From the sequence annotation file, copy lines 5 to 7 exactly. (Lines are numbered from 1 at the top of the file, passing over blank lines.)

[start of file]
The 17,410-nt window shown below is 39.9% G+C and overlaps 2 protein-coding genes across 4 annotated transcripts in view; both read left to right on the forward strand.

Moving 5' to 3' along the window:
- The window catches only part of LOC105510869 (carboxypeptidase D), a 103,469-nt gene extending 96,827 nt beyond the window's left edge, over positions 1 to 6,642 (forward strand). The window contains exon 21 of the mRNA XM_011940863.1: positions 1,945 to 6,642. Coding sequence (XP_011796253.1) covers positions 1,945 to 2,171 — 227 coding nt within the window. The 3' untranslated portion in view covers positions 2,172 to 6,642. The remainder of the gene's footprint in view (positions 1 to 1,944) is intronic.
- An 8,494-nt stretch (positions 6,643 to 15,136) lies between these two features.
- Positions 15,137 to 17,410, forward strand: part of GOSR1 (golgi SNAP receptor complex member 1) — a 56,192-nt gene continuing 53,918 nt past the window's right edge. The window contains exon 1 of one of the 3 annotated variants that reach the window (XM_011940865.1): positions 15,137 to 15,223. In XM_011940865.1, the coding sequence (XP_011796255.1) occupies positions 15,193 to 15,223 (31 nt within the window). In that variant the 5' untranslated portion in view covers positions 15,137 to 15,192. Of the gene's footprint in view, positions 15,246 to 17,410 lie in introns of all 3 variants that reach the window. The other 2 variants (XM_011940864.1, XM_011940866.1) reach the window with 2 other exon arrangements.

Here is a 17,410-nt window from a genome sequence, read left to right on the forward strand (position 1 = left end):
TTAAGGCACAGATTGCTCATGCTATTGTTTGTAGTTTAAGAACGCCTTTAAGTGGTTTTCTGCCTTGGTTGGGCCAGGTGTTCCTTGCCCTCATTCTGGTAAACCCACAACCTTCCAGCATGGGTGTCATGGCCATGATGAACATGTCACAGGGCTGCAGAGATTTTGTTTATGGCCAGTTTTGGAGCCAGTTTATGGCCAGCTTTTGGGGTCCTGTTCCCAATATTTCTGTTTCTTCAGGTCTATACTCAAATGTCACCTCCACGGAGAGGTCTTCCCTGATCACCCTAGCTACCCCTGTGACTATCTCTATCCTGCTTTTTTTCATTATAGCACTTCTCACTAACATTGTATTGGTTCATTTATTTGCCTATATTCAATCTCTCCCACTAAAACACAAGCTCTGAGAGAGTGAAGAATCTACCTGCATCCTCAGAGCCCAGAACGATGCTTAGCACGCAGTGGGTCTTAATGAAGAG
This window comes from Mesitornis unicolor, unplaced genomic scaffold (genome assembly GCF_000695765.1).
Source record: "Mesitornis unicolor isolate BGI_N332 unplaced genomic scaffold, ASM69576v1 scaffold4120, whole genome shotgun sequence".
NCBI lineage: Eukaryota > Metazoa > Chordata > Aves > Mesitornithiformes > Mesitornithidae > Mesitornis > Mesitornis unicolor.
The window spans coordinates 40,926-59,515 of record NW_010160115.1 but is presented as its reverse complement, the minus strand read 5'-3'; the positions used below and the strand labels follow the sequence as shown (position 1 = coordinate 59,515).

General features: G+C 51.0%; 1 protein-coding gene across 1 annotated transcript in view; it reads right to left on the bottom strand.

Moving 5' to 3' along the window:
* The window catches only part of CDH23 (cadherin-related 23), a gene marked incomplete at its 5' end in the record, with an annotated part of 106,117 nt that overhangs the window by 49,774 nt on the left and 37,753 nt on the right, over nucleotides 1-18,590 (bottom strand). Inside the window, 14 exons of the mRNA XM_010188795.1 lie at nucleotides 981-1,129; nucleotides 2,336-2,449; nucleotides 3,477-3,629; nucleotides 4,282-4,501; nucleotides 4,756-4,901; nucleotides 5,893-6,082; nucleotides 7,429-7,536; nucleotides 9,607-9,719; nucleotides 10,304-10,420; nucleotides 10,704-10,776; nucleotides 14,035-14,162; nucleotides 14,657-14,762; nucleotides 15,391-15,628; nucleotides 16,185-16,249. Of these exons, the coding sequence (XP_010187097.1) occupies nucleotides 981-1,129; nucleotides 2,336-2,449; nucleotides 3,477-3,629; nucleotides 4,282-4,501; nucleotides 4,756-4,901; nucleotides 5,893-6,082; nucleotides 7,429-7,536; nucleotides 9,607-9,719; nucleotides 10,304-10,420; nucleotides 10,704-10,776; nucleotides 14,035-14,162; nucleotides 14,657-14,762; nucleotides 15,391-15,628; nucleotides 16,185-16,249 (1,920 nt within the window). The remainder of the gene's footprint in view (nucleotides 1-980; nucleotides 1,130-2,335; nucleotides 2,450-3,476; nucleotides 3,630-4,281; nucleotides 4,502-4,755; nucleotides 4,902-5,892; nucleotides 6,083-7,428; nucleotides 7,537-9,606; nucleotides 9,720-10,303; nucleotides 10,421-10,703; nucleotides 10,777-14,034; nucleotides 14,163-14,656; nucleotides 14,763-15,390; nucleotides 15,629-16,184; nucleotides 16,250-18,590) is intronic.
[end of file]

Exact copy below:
- Positions 15,137 to 17,410, forward strand: part of GOSR1 (golgi SNAP receptor complex member 1) — a 56,192-nt gene continuing 53,918 nt past the window's right edge. The window contains exon 1 of one of the 3 annotated variants that reach the window (XM_011940865.1): positions 15,137 to 15,223. In XM_011940865.1, the coding sequence (XP_011796255.1) occupies positions 15,193 to 15,223 (31 nt within the window). In that variant the 5' untranslated portion in view covers positions 15,137 to 15,192. Of the gene's footprint in view, positions 15,246 to 17,410 lie in introns of all 3 variants that reach the window. The other 2 variants (XM_011940864.1, XM_011940866.1) reach the window with 2 other exon arrangements.

Here is a 17,410-nt window from a genome sequence, read left to right on the forward strand (position 1 = left end):
TTAAGGCACAGATTGCTCATGCTATTGTTTGTAGTTTAAGAACGCCTTTAAGTGGTTTTCTGCCTTGGTTGGGCCAGGTGTTCCTTGCCCTCATTCTGGTAAACCCACAACCTTCCAGCATGGGTGTCATGGCCATGATGAACATGTCACAGGGCTGCAGAGATTTTGTTTATGGCCAGTTTTGGAGCCAGTTTATGGCCAGCTTTTGGGGTCCTGTTCCCAATATTTCTGTTTCTTCAGGTCTATACTCAAATGTCACCTCCACGGAGAGGTCTTCCCTGATCACCCTAGCTACCCCTGTGACTATCTCTATCCTGCTTTTTTTCATTATAGCACTTCTCACTAACATTGTATTGGTTCATTTATTTGCCTATATTCAATCTCTCCCACTAAAACACAAGCTCTGAGAGAGTGAAGAATCTACCTGCATCCTCAGAGCCCAGAACGATGCTTAGCACGCAGTGGGTCTTAATGAAGAG